Tablets get captive audience in jail
Prisons see devices as ways to keep peace, teach inmates
HARTFORD, Conn. — Allowing inmates to stare at computer tablet screens for hours each day may be just the ticket for creating calm, orderly cellblocks, prison officials say.
But tablets, growing in popularity in prisons nationwide, also can help inmates advance their education, connect with family and prepare them for life in the technology-saturated outside world, officials say.
In Connecticut, which plans to introduce tablets in its prisons this summer, Correction Commissioner Scott Semple said officials are learning from other states that cellblocks become much quieter after tablets are introduced.
“Just like when you walk in the mall, everyone is looking down at their phone,” he said.
The devices, which are transparent so contraband can’t be hidden in them, won’t be hooked to the internet, but to an internal system. They will be preloaded with educational materials, including books, educational videos and games.
Inmates will also be able to use them — for a price — to send emails and make monitored phone calls to those on their approved communications lists. They will also be able to buy music, video games and other items to load onto the machines from kiosks in the prisons.
The company that provides the tablets will make a profit selling those materials, allowing the state to get the machines at no cost.
“We’re trying to increase engagement opportunities Anthony Plant reads from a tablet at a low-risk section of the New Hampshire State Prison for Men in Concord, N.H.
for a population, because sometimes there is down time in prisons,” Semple said.
Connecticut got the idea from similar programs in Colorado and Georgia, Semple said.
Miramar, Fla.-based JPay, one of the major tablet providers to prisons, said it has put them in 13 states. Prison officials estimate tablets are used in more than 10 percent of correctional facilities nationwide.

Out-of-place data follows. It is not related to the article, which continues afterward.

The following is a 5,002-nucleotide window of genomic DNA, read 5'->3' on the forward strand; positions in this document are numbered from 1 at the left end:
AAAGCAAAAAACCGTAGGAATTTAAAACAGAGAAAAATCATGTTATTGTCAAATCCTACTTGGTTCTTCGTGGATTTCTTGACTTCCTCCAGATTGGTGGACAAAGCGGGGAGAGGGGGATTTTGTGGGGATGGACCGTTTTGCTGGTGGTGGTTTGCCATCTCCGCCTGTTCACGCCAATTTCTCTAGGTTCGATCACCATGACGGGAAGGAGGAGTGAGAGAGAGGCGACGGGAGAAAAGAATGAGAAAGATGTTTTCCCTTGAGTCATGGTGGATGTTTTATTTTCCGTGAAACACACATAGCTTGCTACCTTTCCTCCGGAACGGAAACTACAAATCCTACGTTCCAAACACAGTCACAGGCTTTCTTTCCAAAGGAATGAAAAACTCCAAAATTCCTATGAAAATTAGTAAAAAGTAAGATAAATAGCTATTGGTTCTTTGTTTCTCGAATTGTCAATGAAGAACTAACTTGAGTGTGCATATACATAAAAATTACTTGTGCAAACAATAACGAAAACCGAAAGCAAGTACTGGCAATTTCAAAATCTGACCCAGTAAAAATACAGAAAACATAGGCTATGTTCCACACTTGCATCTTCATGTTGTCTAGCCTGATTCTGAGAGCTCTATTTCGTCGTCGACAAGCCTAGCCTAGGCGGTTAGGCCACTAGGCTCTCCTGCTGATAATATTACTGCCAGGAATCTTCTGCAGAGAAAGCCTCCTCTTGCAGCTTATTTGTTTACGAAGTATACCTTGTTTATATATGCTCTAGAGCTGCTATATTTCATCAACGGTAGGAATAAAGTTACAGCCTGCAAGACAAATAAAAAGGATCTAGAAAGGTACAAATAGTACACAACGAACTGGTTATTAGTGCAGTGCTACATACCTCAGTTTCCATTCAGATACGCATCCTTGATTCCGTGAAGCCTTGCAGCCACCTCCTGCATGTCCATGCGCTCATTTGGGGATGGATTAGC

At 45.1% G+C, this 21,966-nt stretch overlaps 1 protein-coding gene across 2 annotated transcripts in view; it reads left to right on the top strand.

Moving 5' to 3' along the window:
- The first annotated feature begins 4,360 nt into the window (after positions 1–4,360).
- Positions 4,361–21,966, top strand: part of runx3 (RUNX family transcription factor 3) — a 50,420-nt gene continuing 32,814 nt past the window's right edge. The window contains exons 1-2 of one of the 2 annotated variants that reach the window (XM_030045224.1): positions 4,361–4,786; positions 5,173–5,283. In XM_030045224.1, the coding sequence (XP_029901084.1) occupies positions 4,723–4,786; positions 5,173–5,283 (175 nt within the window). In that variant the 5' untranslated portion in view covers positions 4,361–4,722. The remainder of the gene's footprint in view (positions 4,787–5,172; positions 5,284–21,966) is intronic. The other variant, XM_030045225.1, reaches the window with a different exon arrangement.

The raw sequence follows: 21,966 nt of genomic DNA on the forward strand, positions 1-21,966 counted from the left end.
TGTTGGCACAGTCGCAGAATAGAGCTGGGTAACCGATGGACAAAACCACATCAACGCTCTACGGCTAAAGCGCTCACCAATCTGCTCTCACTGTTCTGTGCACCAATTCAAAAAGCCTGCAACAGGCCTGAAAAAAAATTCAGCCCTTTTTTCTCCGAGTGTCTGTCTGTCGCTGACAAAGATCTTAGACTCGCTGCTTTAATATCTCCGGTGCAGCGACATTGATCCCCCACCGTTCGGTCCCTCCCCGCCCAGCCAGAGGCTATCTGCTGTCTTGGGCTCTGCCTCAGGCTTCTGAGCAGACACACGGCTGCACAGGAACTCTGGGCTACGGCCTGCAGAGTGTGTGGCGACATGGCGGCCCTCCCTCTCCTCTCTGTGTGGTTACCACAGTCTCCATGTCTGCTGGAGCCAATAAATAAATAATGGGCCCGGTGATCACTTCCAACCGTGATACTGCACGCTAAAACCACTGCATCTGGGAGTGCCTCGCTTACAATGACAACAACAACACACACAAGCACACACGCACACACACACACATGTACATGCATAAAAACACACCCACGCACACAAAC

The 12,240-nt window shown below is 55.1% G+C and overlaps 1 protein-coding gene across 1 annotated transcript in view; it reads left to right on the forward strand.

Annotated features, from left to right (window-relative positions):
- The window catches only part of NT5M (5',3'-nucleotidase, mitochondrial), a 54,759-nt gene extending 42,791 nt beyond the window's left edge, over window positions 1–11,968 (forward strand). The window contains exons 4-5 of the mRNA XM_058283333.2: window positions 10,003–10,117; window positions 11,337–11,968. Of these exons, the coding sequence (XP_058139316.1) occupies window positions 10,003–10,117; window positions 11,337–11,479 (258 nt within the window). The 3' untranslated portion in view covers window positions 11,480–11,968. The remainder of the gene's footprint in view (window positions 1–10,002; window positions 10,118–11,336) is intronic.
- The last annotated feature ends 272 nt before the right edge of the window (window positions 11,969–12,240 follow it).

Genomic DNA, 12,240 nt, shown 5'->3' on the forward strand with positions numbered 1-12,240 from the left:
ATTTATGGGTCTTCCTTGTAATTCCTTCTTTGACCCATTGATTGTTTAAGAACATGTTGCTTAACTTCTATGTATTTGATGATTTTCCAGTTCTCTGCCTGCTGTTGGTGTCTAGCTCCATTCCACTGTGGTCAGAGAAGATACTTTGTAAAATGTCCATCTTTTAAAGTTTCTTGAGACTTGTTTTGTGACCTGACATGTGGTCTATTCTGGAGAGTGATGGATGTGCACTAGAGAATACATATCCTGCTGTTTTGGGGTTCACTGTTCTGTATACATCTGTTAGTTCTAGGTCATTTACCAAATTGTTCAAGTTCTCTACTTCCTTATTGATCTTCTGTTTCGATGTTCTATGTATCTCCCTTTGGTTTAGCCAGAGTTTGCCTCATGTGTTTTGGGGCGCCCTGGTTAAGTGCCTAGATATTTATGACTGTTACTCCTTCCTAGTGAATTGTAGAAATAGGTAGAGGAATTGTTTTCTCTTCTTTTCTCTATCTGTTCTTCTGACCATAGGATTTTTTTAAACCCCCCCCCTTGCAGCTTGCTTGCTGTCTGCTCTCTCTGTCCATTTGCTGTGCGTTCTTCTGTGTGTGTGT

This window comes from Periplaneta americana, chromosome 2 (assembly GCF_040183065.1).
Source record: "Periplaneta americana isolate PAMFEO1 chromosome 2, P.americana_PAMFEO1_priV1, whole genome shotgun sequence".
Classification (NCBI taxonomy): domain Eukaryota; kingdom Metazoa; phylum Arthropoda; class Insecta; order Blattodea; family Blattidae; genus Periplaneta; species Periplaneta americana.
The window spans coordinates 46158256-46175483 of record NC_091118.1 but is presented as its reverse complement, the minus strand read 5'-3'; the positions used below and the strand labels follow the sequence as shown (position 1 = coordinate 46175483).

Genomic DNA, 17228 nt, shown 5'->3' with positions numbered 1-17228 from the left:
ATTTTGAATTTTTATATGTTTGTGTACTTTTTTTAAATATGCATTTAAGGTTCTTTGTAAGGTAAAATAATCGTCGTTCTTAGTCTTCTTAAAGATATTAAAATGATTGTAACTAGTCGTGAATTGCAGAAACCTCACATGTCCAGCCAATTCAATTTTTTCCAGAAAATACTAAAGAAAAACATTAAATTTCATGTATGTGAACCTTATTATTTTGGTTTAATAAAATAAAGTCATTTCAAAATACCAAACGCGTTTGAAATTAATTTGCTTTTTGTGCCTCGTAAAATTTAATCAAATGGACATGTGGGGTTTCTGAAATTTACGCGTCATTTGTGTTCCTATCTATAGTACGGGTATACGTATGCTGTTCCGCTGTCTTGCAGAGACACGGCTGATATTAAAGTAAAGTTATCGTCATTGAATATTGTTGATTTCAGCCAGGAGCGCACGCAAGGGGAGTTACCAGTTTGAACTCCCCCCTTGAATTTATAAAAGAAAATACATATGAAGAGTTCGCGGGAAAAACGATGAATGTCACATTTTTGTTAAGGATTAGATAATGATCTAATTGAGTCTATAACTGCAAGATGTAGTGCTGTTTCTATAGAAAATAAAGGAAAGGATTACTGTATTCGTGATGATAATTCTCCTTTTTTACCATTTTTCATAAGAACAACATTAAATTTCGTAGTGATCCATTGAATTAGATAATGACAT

In January, New York announced plans to provide tablets to 51,000 inmates, and in April, New Hampshire signed a five-year contract with Reston, Va.-based Global Tel-Link to provide tablets there.
Anthony Plant, 27, of Lancaster, N.H., served 21 months for selling drugs. Tablets, he said, kept him in touch with relatives and eliminated conflicts among inmates vying for their once-a-day use of the phone. “Talking with my family gave me a sense of keeping my head straight and motivated me to keep doing what I’m doing,” he said.
Connecticut, which has about 13,500 inmates, expects to finalize its contract with a provider this summer.
The programs do have critics.
Questions have been raised about whether the tablets could lead prisons to decrease in-person visitation and whether there is enough regulation of private providers to prevent price gouging.
“If we believe that people in prison would benefit from resources that enrich their lives and allow them to contact their loved ones more, we shouldn’t make those benefits contingent on who can pay, especially since we’re talking about people who are disproportionately very poor,” said Wanda Bertram, with the Prison Policy Initiative, a think tank.
And Connecticut state Sen. John Kissel, R-Enfield, a co-chair of the Judiciary Committee, said he doesn’t understand why the state would give priority to criminals over, say, public school students.
Plant said that he understands that criticism, but that the tablets, especially their educational content, are an important rehabilitation tool.
“If you don’t want things like this, then change the name from the Department of Corrections to the Department of Holding,” he said. “Because that’s all you are doing.”
Two lawsuits filed by South Dakota inmates allege tablets are prone to malfunctions and don’t provide promised access to legal databases, making them a poor alternative to the law libraries they replaced.
The Colorado Department of Corrections said has had to deal with security issues, such as improper sharing of devices and inmates removing a metal strip from an early model to make weapons, said spokesman Mark Fairbairn.
But, he said, overall it has been positive, and game and music subscriptions have brought in more than
$53,000 to the department’s commissary service.
In Connecticut, the plan is to begin handing out the tablets in in the highestsecurity prisons. Because they are a privilege, Semple said, they can be an incentive for inmates to behave.
Pennsylvania introduced tablets in 2016.
Inmates can buy them from Global Tel-Link for just under $150. About
16,000, or a third of the state’s inmate population, have done so.